The ‘halo’ effect caused by the success of the iPhone and iPad has attracted many business users to Apple’s Mac computers in recent years, while the advent of BYOD has also made IT departments more flexible when it comes to accommodating non-Windows devices. However, many organisations still need to run legacy software that was originally written specifically for Windows – or even DOS. This has led to an increasing use of virtualisation software that allows Macs to run this legacy software, and one of the leading options for business users is VMWare’s Fusion, which has recently been upgraded to version 6.0.
There are two versions of the program currently available. The standard Fusion 6 costs just £33 (ex. VAT) and is aimed at individual users and small businesses, while Fusion 6 Professional includes additional features designed for IT departments that need to deploy the software to larger numbers of users. Fusion 6 Professional costs (£86.04 ex. VAT, per user), although there are additional pricing and support options available when purchasing 10 or more licenses.
Many of the new features in version 6.0 are essentially technical updates that are common to both versions of the program, including support for Mavericks – Mac OS X version 10.9 – and Windows 8.1. As well as simply creating virtual machines that run Windows 8.1, Fusion also allows you to place ‘modern’ (Metro) apps in the Mac Dock or Launchpad so that you can launch them instantly.
Your virtual machines can also make use of new features in Mavericks, such as its improved support for multiple displays. There’s also support for Apple’s AirPlay streaming technology, which will allow you to display your virtual machines on an external TV or monitor via one of its Apple TV set-top boxes.
You can also create virtual machines that run Mavericks itself, which will be useful for developers who want to test software on a virtual machine without compromising the Macs they rely on for work. And, in anticipation of the new Mac Pro workstations that Apple is planning to launch early in 2014, Fusion now allows you to create virtual machines that utilise up to 16 virtual CPUs, 64GB of memory and 8TB of disk space.
This will allow designers to create virtual machines capable of running demanding 3D graphics applications, such as AutoDesk, that are beyond the capabilities of the iMac, which is currently Apple’s top-of-the-range desktop system.
These are all basic features that are included in both versions of the program, but the new Fusion 6 Professional also includes a number of additional features that will prove useful for IT managers in larger organisations.
The focus here is on security and managing the deployment of virtual machines to multiple users. To enhance security it is now possible to disable certain features, such as the ability to copy text or other data stored on a virtual machine and then paste it into applications running on the host Mac. You can also set an expiry date for a virtual machine, or use the new ‘single virtual machine’ mode that prevents users from creating additional virtual machines with their copies of Fusion.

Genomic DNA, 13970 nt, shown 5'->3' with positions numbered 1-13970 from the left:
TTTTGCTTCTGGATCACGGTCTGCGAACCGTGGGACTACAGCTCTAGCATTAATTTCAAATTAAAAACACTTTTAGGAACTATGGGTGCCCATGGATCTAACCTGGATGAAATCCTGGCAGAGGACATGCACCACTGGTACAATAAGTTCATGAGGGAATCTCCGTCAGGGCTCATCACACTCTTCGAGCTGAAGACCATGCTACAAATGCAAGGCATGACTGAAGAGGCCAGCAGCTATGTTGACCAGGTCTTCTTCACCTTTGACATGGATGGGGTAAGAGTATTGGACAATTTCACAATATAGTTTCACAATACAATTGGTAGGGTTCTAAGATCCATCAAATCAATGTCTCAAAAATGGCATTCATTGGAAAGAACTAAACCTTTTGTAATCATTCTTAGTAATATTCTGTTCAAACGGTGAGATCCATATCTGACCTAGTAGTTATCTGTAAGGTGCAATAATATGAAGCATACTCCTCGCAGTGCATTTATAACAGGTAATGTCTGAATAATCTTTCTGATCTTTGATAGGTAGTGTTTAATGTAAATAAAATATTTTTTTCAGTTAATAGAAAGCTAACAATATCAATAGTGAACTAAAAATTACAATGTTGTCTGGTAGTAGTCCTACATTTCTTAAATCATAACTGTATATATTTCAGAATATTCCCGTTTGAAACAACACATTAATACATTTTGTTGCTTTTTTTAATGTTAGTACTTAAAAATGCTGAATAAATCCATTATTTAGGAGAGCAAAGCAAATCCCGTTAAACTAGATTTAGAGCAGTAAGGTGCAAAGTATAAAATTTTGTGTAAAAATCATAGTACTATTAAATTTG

Once you have configured a virtual machine with the applications and features you require you can then speed up deployment by using the new ‘clone’ option that allows you to quickly create multiple, identical copies of that VM. This allows IT managers to quickly create a standardised virtual machine with a specific set of applications that can then be rolled out to all users within their organisation or department.
It is also possible to create ‘linked’ clones of a virtual machine on a Mac. Rather than copying the entire virtual machine – which may include a virtual disk that is dozens of gigabytes in size – the linked clones share some of that virtual disk space in order to reduce the total amount of disk space used on the host Mac.
These are all useful features, and will certainly make it easier for IT managers to roll out and manage virtual machines to multiple users. However, we did find that VMWare’s documentation was often rather vague, especially when describing new features such as linked clones, and people who are adopting Fusion for the first time might struggle to figure out how all these options work.
Fortunately, Fusion is just one product within VMWare’s wider range of virtualisation tools – which, of course, also includes VMWare Workstation for Windows and Linux – so most IT managers who are likely to employ Fusion should already be familiar with the program’s core features and concepts.
With that in mind, Fusion 6 Professional also includes a license for the VMWare Player, which allows users of Fusion on the Mac to run virtual machines that were created on other platforms with VMWare Workstation. Think of it as BYOVD – ‘bring your own virtual device’.
Fusion supports dozens of other host operating systems as well, allowing you to create virtual machines that run DOS, Linux and Netware, and many others, and there’s a 30-day trial version of the software so that you can test it to see if it meets your needs.
Any organisation that needs to run legacy Windows software on Apple Macs should consider Fusion 6 Professional. It’s not the only virtualisation tool available for Macs – and its main rival, Parallels Desktop, recently received an upgrade of its own – but its focus on the needs of IT managers, and its place within the wider VMWare portfolio, makes it the best choice for those that need to fit Macs into their existing virtualisation strategy.